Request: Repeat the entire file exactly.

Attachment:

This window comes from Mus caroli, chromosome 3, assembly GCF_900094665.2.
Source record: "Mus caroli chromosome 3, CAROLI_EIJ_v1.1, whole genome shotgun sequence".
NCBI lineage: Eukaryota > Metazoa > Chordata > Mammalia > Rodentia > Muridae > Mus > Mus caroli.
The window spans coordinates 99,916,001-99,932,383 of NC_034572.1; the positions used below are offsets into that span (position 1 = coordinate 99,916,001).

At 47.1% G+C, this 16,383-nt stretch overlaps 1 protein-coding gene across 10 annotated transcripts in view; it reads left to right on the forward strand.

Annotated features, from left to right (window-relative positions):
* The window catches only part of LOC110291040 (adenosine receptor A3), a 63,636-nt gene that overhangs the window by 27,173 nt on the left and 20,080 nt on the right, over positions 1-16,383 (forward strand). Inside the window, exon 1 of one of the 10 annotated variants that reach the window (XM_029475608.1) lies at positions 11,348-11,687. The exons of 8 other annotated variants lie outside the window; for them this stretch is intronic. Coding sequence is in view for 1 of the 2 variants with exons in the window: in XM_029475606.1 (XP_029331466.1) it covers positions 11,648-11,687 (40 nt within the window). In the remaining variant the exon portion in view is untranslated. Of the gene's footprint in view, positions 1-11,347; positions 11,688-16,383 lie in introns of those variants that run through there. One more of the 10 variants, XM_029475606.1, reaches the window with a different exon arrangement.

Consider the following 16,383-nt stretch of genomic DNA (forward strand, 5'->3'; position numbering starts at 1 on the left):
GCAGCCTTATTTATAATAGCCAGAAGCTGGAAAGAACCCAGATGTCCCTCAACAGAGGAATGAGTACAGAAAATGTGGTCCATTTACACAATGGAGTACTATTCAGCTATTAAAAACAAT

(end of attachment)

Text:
This window comes from Mus caroli, chromosome 3, assembly GCF_900094665.2.
Source record: "Mus caroli chromosome 3, CAROLI_EIJ_v1.1, whole genome shotgun sequence".
NCBI lineage: Eukaryota > Metazoa > Chordata > Mammalia > Rodentia > Muridae > Mus > Mus caroli.
The window spans coordinates 99,916,001-99,932,383 of NC_034572.1; the positions used below are offsets into that span (position 1 = coordinate 99,916,001).

At 47.1% G+C, this 16,383-nt stretch overlaps 1 protein-coding gene across 10 annotated transcripts in view; it reads left to right on the forward strand.

Annotated features, from left to right (window-relative positions):
* The window catches only part of LOC110291040 (adenosine receptor A3), a 63,636-nt gene that overhangs the window by 27,173 nt on the left and 20,080 nt on the right, over positions 1-16,383 (forward strand). Inside the window, exon 1 of one of the 10 annotated variants that reach the window (XM_029475608.1) lies at positions 11,348-11,687. The exons of 8 other annotated variants lie outside the window; for them this stretch is intronic. Coding sequence is in view for 1 of the 2 variants with exons in the window: in XM_029475606.1 (XP_029331466.1) it covers positions 11,648-11,687 (40 nt within the window). In the remaining variant the exon portion in view is untranslated. Of the gene's footprint in view, positions 1-11,347; positions 11,688-16,383 lie in introns of those variants that run through there. One more of the 10 variants, XM_029475606.1, reaches the window with a different exon arrangement.

Consider the following 16,383-nt stretch of genomic DNA (forward strand, 5'->3'; position numbering starts at 1 on the left):
GCAGCCTTATTTATAATAGCCAGAAGCTGGAAAGAACCCAGATGTCCCTCAACAGAGGAATGAGTACAGAAAATGTGGTCCATTTACACAATGGAGTACTATTCAGCTATTAAAAACAAT